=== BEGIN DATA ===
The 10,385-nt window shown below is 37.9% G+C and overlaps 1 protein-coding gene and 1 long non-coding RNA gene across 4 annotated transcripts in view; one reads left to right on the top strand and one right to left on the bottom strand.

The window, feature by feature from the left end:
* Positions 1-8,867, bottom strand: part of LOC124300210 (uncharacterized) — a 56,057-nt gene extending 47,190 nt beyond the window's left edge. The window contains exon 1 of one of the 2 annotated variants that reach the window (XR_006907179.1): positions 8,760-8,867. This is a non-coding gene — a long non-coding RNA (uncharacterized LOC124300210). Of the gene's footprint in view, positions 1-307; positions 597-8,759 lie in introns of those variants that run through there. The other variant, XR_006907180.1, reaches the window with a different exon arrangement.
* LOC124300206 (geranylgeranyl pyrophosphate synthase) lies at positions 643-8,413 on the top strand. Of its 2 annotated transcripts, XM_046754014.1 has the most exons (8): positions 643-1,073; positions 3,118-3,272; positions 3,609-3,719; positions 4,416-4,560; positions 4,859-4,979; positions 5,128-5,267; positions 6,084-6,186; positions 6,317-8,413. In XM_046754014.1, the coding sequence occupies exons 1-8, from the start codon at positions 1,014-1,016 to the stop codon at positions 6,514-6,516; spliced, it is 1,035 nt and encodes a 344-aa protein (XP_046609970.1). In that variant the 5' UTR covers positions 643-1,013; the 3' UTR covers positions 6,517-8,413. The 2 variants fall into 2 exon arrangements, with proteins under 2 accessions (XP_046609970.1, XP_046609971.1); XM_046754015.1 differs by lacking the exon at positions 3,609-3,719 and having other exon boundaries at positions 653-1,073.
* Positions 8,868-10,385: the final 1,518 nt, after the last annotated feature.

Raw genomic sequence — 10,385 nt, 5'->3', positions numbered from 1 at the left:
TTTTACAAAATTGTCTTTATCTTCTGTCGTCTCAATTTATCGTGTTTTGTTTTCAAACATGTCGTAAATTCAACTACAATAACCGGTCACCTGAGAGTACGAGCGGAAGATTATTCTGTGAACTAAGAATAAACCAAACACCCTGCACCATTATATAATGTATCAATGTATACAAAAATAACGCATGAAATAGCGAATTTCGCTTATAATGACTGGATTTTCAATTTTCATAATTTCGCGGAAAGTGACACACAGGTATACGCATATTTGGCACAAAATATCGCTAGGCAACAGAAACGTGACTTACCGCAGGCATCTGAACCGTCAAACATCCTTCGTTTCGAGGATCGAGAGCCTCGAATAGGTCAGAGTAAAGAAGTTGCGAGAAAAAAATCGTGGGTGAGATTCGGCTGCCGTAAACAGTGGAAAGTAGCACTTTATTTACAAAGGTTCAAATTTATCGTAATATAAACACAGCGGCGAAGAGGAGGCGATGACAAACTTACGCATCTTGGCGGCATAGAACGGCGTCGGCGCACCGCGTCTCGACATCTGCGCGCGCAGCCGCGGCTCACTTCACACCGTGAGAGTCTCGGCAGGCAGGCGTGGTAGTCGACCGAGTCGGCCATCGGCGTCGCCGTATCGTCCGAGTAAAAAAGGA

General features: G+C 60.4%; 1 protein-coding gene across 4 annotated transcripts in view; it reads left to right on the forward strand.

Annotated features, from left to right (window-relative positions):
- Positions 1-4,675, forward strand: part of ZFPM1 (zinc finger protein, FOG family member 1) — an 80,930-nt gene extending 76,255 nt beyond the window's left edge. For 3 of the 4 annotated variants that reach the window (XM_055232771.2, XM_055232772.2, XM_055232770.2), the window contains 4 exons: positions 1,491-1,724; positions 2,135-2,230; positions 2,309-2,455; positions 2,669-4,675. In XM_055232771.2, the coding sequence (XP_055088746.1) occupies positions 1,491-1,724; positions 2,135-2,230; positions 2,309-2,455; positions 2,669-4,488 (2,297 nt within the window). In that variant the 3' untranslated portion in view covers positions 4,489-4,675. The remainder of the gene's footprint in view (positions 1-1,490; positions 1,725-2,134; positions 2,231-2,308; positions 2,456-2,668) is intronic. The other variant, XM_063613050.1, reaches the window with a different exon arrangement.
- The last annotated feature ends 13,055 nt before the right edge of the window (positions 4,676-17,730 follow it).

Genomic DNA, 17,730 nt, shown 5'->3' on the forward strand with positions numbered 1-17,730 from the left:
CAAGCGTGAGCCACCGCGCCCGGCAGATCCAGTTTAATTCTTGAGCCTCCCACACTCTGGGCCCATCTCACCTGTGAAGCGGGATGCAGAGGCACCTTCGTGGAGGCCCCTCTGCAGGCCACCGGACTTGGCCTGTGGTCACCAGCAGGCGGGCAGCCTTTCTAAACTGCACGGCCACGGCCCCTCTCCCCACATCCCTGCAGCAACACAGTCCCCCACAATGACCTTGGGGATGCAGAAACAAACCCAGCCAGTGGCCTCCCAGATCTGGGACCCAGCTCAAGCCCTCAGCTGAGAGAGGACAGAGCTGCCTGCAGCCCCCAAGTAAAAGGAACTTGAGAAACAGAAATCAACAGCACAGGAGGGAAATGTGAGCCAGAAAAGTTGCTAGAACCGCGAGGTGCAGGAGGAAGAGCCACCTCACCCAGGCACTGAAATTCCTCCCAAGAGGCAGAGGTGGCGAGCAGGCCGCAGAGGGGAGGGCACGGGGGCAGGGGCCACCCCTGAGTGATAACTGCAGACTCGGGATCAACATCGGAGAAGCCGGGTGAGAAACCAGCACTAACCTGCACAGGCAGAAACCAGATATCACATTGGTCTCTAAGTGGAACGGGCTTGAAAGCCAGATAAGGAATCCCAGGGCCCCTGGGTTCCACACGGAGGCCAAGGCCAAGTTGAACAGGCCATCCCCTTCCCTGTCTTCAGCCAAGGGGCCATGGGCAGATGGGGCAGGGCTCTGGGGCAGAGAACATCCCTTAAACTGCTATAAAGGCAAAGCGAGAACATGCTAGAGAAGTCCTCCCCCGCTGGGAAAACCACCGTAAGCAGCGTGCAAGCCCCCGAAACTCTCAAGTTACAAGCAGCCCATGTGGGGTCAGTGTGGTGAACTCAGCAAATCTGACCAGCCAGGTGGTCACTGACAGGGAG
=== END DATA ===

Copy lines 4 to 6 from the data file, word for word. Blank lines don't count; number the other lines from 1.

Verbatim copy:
* LOC124300206 (geranylgeranyl pyrophosphate synthase) lies at positions 643-8,413 on the top strand. Of its 2 annotated transcripts, XM_046754014.1 has the most exons (8): positions 643-1,073; positions 3,118-3,272; positions 3,609-3,719; positions 4,416-4,560; positions 4,859-4,979; positions 5,128-5,267; positions 6,084-6,186; positions 6,317-8,413. In XM_046754014.1, the coding sequence occupies exons 1-8, from the start codon at positions 1,014-1,016 to the stop codon at positions 6,514-6,516; spliced, it is 1,035 nt and encodes a 344-aa protein (XP_046609970.1). In that variant the 5' UTR covers positions 643-1,013; the 3' UTR covers positions 6,517-8,413. The 2 variants fall into 2 exon arrangements, with proteins under 2 accessions (XP_046609970.1, XP_046609971.1); XM_046754015.1 differs by lacking the exon at positions 3,609-3,719 and having other exon boundaries at positions 653-1,073.
* Positions 8,868-10,385: the final 1,518 nt, after the last annotated feature.

Raw genomic sequence — 10,385 nt, 5'->3', positions numbered from 1 at the left: